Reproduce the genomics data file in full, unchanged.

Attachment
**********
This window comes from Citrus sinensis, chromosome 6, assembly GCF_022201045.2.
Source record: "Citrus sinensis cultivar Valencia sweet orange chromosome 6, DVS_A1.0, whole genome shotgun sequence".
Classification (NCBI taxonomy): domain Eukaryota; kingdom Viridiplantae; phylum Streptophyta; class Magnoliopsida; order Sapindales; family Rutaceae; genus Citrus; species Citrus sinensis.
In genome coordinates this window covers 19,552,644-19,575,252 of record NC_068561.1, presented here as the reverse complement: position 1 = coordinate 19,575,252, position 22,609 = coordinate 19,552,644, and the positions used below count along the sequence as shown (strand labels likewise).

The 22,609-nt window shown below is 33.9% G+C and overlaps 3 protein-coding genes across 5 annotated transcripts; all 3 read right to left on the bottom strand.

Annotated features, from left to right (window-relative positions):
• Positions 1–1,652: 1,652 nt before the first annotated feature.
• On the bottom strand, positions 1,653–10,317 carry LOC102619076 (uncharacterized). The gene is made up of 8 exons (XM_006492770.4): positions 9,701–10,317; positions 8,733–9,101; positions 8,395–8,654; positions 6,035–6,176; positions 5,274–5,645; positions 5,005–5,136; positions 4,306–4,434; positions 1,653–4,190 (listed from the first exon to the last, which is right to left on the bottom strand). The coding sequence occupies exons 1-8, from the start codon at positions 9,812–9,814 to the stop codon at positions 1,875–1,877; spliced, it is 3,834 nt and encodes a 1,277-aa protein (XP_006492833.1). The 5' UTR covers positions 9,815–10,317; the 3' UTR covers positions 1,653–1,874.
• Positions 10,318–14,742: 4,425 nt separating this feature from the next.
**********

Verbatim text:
This window comes from Citrus sinensis, chromosome 6, assembly GCF_022201045.2.
Source record: "Citrus sinensis cultivar Valencia sweet orange chromosome 6, DVS_A1.0, whole genome shotgun sequence".
Classification (NCBI taxonomy): domain Eukaryota; kingdom Viridiplantae; phylum Streptophyta; class Magnoliopsida; order Sapindales; family Rutaceae; genus Citrus; species Citrus sinensis.
In genome coordinates this window covers 19,552,644-19,575,252 of record NC_068561.1, presented here as the reverse complement: position 1 = coordinate 19,575,252, position 22,609 = coordinate 19,552,644, and the positions used below count along the sequence as shown (strand labels likewise).

The 22,609-nt window shown below is 33.9% G+C and overlaps 3 protein-coding genes across 5 annotated transcripts; all 3 read right to left on the bottom strand.

Annotated features, from left to right (window-relative positions):
• Positions 1–1,652: 1,652 nt before the first annotated feature.
• On the bottom strand, positions 1,653–10,317 carry LOC102619076 (uncharacterized). The gene is made up of 8 exons (XM_006492770.4): positions 9,701–10,317; positions 8,733–9,101; positions 8,395–8,654; positions 6,035–6,176; positions 5,274–5,645; positions 5,005–5,136; positions 4,306–4,434; positions 1,653–4,190 (listed from the first exon to the last, which is right to left on the bottom strand). The coding sequence occupies exons 1-8, from the start codon at positions 9,812–9,814 to the stop codon at positions 1,875–1,877; spliced, it is 3,834 nt and encodes a 1,277-aa protein (XP_006492833.1). The 5' UTR covers positions 9,815–10,317; the 3' UTR covers positions 1,653–1,874.
• Positions 10,318–14,742: 4,425 nt separating this feature from the next.